Resolving Resource Conflicts

The resources in a system are limited. Unfortunately, the demands on those resources seem to be unlimited. As you add more and more adapter cards to your system, you will find that the potential for resource conflicts increases. If your system is fully PnP-compatible, potential conflicts should be resolved automatically, but often are not.

How do you know whether you have a resource conflict? Typically, one of the devices in your system stops working. Resource conflicts can exhibit themselves in other ways, though. Any of the following events could be diagnosed as a resource conflict:

  • A device transfers data inaccurately.

  • Your system frequently locks up.

  • Your sound card doesn't sound quite right.

  • Your mouse doesn't work.

  • Garbage appears on your video screen for no apparent reason.

  • Your printer prints gibberish.

  • You can't format a floppy disk.

  • The PC starts in Safe mode (Windows 9x/Me) or can start only in Last Known Good Configuration (Windows 2000/XP).

Windows 9x/Me and Windows 2000/XP also show conflicts by highlighting a device in yellow or red in the Device Manager representation. By using the Windows Device Manager, you can usually spot the conflicts quickly. One way to resolve conflicts is to help prevent them in the first place.

Especially if you are building up a new system, you can take several steps to avoid problems. One is to avoid using older ISA devices. By definition, they cannot share IRQs, and that is the resource most in demand. PCI (and AGP) cards can share IRQs with IRQ Steering and as such are a much better choice.

Another way you can help is to install cards in a particular sequence, and not all at once. Modifying the installation sequence often helps because many cards can use only one or two out of a predefined selection of IRQs that is specific to each brand or model of card.

By installing the cards in a controlled sequence, the plug-and-play software can more easily work around IRQ conflicts caused by the default configurations of different cards. The first time you start up a new system you have assembled or done major upgrades on, the first thing you should check is the BIOS Setup.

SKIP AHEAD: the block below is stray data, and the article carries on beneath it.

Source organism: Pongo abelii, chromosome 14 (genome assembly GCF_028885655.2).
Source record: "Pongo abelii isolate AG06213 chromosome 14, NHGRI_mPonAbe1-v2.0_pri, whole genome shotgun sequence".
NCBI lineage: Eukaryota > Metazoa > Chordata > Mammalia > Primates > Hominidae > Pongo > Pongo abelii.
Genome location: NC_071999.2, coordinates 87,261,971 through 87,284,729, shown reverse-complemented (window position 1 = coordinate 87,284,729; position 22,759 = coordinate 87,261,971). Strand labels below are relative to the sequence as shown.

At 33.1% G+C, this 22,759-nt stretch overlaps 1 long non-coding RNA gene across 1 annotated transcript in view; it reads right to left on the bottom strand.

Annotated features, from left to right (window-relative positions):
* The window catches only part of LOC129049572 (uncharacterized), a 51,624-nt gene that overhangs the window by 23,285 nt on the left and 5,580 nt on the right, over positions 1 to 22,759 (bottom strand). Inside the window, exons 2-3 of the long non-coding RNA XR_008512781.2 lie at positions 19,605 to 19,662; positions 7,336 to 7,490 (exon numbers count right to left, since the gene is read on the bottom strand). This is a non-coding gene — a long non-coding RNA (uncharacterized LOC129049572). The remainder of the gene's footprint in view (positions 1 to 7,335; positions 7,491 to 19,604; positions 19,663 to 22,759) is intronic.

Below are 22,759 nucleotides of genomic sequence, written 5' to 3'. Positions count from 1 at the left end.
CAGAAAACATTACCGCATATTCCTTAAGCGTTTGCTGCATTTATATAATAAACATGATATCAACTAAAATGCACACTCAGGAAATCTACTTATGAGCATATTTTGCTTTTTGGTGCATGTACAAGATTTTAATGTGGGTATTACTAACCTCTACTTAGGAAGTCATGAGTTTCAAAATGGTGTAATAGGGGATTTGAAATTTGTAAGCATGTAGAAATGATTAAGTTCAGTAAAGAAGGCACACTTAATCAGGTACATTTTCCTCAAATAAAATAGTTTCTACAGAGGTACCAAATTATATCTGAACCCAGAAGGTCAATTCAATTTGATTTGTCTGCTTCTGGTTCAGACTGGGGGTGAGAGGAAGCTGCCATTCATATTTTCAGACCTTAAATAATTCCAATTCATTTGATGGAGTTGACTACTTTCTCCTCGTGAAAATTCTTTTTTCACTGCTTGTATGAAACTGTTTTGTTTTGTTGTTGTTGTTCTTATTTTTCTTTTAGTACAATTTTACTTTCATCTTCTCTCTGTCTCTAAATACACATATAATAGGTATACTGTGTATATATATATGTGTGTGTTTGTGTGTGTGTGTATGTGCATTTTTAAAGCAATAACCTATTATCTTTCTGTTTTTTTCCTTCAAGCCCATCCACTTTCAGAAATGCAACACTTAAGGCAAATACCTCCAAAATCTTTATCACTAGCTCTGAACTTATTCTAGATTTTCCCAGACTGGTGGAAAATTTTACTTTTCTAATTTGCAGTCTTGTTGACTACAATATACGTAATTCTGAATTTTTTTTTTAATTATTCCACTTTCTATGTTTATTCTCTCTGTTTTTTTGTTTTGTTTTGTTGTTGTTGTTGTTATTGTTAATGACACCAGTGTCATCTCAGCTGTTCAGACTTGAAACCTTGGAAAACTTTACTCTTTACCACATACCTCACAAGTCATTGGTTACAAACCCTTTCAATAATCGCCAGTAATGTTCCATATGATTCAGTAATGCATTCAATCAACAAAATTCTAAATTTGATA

If you have a setting for PnP Operating System in your BIOS, be sure it is enabled if you are running an operating system with plug-and-play support, such as Windows 9x/Me/2000/XP. Otherwise, make sure it's disabled if you are running an OS that is not plug-and-play, such as Windows NT.

On initial startup I recommend a minimum configuration with only the graphics card, memory, and storage drives (floppy, hard disk, CD-ROM, and DVD). This allows for the least possibility of system conflicts in the initial configuration.

If your motherboard came with a CD including drivers specific to the chipset or other built-in features of the board, now is the time to load or install them. Complete the configuration of all built-in devices before installing any other cards or external devices.

After the basic system has been configured (and after you have successfully loaded your operating system and any updates or patches), you can then begin adding one device at a time in a specific order. So, you will power down, install the new device, power up, and proceed to install any necessary drivers and configure the device.

You'll probably have to restart your system after you are done to fully complete the configuration. Here's the loading sequence for additional cards:

  1. Sound card

  2. Internal or external modem

  3. Network card

  4. Auxiliary video devices, such as MPEG decoders, 3D accelerators, and so on

  5. SCSI adapter

  6. Anything else

Normally, using this controlled sequence of configuring or building up your system results in easier integration with less conflicts and configuration hassles.